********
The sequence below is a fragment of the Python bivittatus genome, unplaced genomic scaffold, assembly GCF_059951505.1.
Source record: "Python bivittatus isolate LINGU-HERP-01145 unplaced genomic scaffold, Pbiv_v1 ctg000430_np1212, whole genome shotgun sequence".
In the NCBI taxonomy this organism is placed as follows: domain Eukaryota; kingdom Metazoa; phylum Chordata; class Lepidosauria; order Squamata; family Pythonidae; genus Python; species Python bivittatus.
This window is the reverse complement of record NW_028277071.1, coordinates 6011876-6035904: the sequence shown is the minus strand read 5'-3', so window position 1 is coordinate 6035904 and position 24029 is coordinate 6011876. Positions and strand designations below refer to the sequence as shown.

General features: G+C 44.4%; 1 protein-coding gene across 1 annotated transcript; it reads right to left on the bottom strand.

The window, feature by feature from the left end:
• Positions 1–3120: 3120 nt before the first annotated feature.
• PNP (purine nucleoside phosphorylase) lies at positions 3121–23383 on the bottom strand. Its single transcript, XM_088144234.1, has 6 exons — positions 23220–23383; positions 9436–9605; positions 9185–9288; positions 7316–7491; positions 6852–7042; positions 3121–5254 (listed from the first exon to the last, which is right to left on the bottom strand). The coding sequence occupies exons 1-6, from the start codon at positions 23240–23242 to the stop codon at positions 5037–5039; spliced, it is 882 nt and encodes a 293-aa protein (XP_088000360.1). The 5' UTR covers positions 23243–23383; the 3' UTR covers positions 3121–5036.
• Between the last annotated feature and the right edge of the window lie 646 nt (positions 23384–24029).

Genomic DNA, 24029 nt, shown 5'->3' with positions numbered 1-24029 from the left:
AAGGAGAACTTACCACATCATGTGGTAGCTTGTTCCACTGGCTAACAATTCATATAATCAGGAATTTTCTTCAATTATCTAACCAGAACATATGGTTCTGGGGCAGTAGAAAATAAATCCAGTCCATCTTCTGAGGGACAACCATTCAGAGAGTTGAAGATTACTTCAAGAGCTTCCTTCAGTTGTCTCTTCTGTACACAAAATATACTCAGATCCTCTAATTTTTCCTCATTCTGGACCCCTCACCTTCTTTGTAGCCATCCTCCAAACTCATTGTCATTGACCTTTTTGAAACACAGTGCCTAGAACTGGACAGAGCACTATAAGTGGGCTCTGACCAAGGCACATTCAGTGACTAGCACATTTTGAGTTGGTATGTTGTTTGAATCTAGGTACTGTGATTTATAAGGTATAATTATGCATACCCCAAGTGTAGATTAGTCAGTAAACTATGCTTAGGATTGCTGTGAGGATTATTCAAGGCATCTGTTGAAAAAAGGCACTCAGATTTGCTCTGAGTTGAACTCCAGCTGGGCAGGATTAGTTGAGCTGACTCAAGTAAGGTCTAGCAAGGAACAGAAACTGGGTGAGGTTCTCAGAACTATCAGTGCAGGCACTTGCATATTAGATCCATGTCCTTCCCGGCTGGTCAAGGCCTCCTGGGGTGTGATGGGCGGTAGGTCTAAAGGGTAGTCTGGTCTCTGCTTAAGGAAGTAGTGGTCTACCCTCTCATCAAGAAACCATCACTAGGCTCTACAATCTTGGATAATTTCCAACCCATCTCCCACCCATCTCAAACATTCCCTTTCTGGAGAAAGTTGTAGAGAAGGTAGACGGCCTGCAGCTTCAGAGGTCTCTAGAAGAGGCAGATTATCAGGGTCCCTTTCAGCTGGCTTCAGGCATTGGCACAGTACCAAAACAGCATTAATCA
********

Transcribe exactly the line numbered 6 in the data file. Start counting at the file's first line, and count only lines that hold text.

The window, feature by feature from the left end: